Genes and Behavior

The interrelation of genes and behavior is a very interesting topic of study for psychologists.

The field’s best-known discussion topic is the nature versus nurture debate (nature – genes; nurture – environment). Although both sides have numerous proponents, the scientific community seems to have mostly settled on an interaction effect, meaning both are important in determining an organism’s phenotype (genotype is the actual genes, and corresponding allelic variations, an organism has inherited; phenotype refers to those that actually get expressed).

Humans have 23 pairs of chromosomes; an allele is passed down from each parent for a total of 46. An evident example of genetic determination is the 23rd pair, females have two X chromosomes, while males have an X and a Y. Interestingly, the sex of a baby is determined by the father; women can only pass on the X chromosome, while men can contribute either the X or the much smaller Y.

The fact portrays as highly illogical, of course not to mention sexist and unkind, the decision of certain kings in the past to remarry if their wife failed to produce a male heir. The difference in chromosomes leads to some sex linked disorders, such as colorblindness, that is found mostly in the male population. In a nutshell, there are recessive and dominant genes, in cases where both alleles are present, the dominant gets expressed. For example, an individual having an allele coding for blue, and another coding for brown, eye color, will have brown eyes. However, some alleles can also be codominant, where both alleles get expressed, such as in the case of blood types.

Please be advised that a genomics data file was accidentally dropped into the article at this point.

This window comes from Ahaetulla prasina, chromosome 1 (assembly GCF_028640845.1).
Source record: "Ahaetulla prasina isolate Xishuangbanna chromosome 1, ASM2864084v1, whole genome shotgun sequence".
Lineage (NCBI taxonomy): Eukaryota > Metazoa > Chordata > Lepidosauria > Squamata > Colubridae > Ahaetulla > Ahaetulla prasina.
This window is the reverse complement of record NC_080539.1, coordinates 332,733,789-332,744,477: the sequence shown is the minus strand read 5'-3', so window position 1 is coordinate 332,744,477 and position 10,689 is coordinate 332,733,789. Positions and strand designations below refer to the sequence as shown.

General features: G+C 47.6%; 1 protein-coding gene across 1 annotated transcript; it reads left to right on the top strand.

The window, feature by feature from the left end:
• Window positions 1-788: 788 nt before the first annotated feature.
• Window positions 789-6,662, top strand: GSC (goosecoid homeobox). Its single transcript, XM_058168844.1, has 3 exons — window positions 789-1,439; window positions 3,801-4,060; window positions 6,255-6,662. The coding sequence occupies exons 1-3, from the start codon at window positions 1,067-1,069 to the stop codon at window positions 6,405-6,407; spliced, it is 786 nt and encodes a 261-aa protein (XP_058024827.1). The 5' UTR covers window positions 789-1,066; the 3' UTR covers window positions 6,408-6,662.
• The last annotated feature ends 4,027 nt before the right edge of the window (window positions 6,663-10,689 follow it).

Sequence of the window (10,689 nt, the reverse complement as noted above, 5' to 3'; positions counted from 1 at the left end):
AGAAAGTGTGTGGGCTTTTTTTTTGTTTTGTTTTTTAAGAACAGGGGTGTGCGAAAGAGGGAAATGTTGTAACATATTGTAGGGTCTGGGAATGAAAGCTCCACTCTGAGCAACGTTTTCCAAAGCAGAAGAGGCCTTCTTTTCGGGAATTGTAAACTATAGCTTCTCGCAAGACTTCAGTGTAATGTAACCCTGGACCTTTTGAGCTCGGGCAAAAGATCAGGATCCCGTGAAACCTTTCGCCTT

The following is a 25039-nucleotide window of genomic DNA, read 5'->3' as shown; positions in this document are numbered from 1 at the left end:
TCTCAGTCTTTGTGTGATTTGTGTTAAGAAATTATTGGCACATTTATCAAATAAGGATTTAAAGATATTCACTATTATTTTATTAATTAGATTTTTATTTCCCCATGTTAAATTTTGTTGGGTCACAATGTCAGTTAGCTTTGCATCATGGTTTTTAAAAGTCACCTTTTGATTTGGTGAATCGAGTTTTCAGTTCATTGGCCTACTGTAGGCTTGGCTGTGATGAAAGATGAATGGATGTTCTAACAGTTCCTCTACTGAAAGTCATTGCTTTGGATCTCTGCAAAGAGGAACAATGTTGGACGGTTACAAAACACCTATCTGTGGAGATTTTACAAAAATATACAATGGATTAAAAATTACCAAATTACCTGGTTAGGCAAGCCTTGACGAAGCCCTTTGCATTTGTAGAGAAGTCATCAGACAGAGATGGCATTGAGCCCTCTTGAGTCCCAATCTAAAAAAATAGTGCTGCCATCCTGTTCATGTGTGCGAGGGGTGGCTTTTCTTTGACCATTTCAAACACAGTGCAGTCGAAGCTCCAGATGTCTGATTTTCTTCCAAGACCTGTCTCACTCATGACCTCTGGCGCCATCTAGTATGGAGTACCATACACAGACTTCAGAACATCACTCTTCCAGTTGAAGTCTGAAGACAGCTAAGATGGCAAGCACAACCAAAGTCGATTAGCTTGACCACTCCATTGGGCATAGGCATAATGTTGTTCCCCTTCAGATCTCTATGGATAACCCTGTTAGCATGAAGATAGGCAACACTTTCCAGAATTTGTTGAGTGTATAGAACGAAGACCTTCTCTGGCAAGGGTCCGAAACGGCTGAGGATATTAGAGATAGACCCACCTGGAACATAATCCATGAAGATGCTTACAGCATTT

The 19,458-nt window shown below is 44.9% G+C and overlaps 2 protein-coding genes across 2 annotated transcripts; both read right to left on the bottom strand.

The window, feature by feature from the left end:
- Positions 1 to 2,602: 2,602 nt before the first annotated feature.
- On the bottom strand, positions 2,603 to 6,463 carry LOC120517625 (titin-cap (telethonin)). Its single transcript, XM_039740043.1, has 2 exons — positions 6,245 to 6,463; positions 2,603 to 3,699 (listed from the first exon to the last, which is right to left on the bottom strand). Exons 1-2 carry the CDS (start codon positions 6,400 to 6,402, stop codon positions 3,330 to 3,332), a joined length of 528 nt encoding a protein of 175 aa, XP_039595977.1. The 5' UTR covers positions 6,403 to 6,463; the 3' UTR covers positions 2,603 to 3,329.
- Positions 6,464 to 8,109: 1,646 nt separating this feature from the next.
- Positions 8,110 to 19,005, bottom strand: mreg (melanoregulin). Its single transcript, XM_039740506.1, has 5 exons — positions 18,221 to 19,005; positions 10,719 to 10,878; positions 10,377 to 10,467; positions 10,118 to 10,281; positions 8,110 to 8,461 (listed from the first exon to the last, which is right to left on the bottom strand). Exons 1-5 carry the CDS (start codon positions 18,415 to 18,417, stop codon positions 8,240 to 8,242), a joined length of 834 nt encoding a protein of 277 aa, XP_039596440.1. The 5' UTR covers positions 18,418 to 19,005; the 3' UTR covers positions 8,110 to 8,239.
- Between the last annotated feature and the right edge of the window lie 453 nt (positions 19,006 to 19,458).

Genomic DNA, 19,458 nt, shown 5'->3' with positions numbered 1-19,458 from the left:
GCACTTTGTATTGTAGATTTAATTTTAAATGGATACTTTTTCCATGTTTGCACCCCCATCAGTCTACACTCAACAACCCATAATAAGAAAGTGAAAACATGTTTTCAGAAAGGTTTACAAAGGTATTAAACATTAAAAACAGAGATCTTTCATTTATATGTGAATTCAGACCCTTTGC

If a person possesses an A and a B allele, the result is the AB bloodtype. Genetics researchers have several tools at their disposal. Family studies are popular, isolating probands and establishing pedigrees. Monozygotic (MZ, identical) twins share 100% of their genetic material, and thus are popular in elucidating the respective contributions of genes versus environment; while dizygotic (DZ, fraternal) twins only genetically share only 50%, like any regular siblings. For instance, schizophrenia probandwise concordance (the likelihood that if one twin has a condition, the other twin will also have it) is 48% for MZ twins and only 17% for DZ twins (Gottesman, 1991).

Furthermore, there exists often-cited anecdotal evidence of two MZ twins who were separated at birth and raised by two diverse families (e.g. Gough & Bourdeaux, 2003). The two families clearly offered the children very unalike upbringings; they lived in different countries, harbored dissimilar religious and political views, and were of unequal socio- economic status (SES). Still, once the brothers were in their forties, they decided to meet. Surprisingly, they arrived at the airport similarly dressed and were puzzled to find out that they shared the same religion, political affiliation, and profession.

What’s more, they had both married and divorced a woman named Linda, whereas their second marriage was to a lady named Betty. They enjoyed the same hobbies and both had a dog. Whether this one case represents the influence of genes on behavior or pure coincidence is unclear, especially since the sample is too small to draw any significant conclusions. Yet, the story is compelling.

Other genetic studies center on wild type as opposed to genetically modified mice, and various molecular diagnostic assays.

Reference:

  • Gottesman, I. I. (1991). Schizophrenia genesis: The origin of madness. New York, NY: W. H. Freeman & Company, 1991.
  • Gough, W. C. & Bourdeaux, R. (2006). Journey into infinity. Foundation for Mind Being Research, May 8.

behaviour

Peer pressure and social norms are powerful influences on behaviour, and they are classic excuses. (Andrew Lansley, a British politician). Image : Megan Jorgensen

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